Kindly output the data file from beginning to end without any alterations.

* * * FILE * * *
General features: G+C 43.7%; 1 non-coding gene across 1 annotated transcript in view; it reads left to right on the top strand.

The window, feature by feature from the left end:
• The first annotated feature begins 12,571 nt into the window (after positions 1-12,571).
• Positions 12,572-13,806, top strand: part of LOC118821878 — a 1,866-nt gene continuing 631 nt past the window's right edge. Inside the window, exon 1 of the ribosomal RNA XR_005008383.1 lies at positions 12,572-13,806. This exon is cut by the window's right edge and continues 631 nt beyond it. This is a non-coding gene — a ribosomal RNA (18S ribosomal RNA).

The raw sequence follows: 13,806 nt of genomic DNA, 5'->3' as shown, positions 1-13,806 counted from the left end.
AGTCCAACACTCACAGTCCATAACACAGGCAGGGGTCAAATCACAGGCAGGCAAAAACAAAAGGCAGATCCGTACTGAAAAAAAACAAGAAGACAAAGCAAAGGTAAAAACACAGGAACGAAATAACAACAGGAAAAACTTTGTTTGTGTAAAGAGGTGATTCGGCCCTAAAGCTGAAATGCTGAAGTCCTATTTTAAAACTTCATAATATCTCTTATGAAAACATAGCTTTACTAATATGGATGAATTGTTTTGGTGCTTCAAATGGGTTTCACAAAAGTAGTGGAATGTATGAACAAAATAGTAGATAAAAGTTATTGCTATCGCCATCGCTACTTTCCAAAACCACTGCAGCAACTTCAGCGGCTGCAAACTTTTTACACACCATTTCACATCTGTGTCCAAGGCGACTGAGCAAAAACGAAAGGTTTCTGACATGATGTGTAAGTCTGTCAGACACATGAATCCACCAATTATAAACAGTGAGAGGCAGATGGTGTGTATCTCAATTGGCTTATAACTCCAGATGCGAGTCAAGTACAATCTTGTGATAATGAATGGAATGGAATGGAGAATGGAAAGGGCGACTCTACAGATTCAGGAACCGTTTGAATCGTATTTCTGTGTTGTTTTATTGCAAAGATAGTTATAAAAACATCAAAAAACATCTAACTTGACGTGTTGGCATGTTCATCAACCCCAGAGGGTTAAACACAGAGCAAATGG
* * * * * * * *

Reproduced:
General features: G+C 43.7%; 1 non-coding gene across 1 annotated transcript in view; it reads left to right on the top strand.

The window, feature by feature from the left end:
• The first annotated feature begins 12,571 nt into the window (after positions 1-12,571).
• Positions 12,572-13,806, top strand: part of LOC118821878 — a 1,866-nt gene continuing 631 nt past the window's right edge. Inside the window, exon 1 of the ribosomal RNA XR_005008383.1 lies at positions 12,572-13,806. This exon is cut by the window's right edge and continues 631 nt beyond it. This is a non-coding gene — a ribosomal RNA (18S ribosomal RNA).

The raw sequence follows: 13,806 nt of genomic DNA, 5'->3' as shown, positions 1-13,806 counted from the left end.
AGTCCAACACTCACAGTCCATAACACAGGCAGGGGTCAAATCACAGGCAGGCAAAAACAAAAGGCAGATCCGTACTGAAAAAAAACAAGAAGACAAAGCAAAGGTAAAAACACAGGAACGAAATAACAACAGGAAAAACTTTGTTTGTGTAAAGAGGTGATTCGGCCCTAAAGCTGAAATGCTGAAGTCCTATTTTAAAACTTCATAATATCTCTTATGAAAACATAGCTTTACTAATATGGATGAATTGTTTTGGTGCTTCAAATGGGTTTCACAAAAGTAGTGGAATGTATGAACAAAATAGTAGATAAAAGTTATTGCTATCGCCATCGCTACTTTCCAAAACCACTGCAGCAACTTCAGCGGCTGCAAACTTTTTACACACCATTTCACATCTGTGTCCAAGGCGACTGAGCAAAAACGAAAGGTTTCTGACATGATGTGTAAGTCTGTCAGACACATGAATCCACCAATTATAAACAGTGAGAGGCAGATGGTGTGTATCTCAATTGGCTTATAACTCCAGATGCGAGTCAAGTACAATCTTGTGATAATGAATGGAATGGAATGGAGAATGGAAAGGGCGACTCTACAGATTCAGGAACCGTTTGAATCGTATTTCTGTGTTGTTTTATTGCAAAGATAGTTATAAAAACATCAAAAAACATCTAACTTGACGTGTTGGCATGTTCATCAACCCCAGAGGGTTAAACACAGAGCAAATGG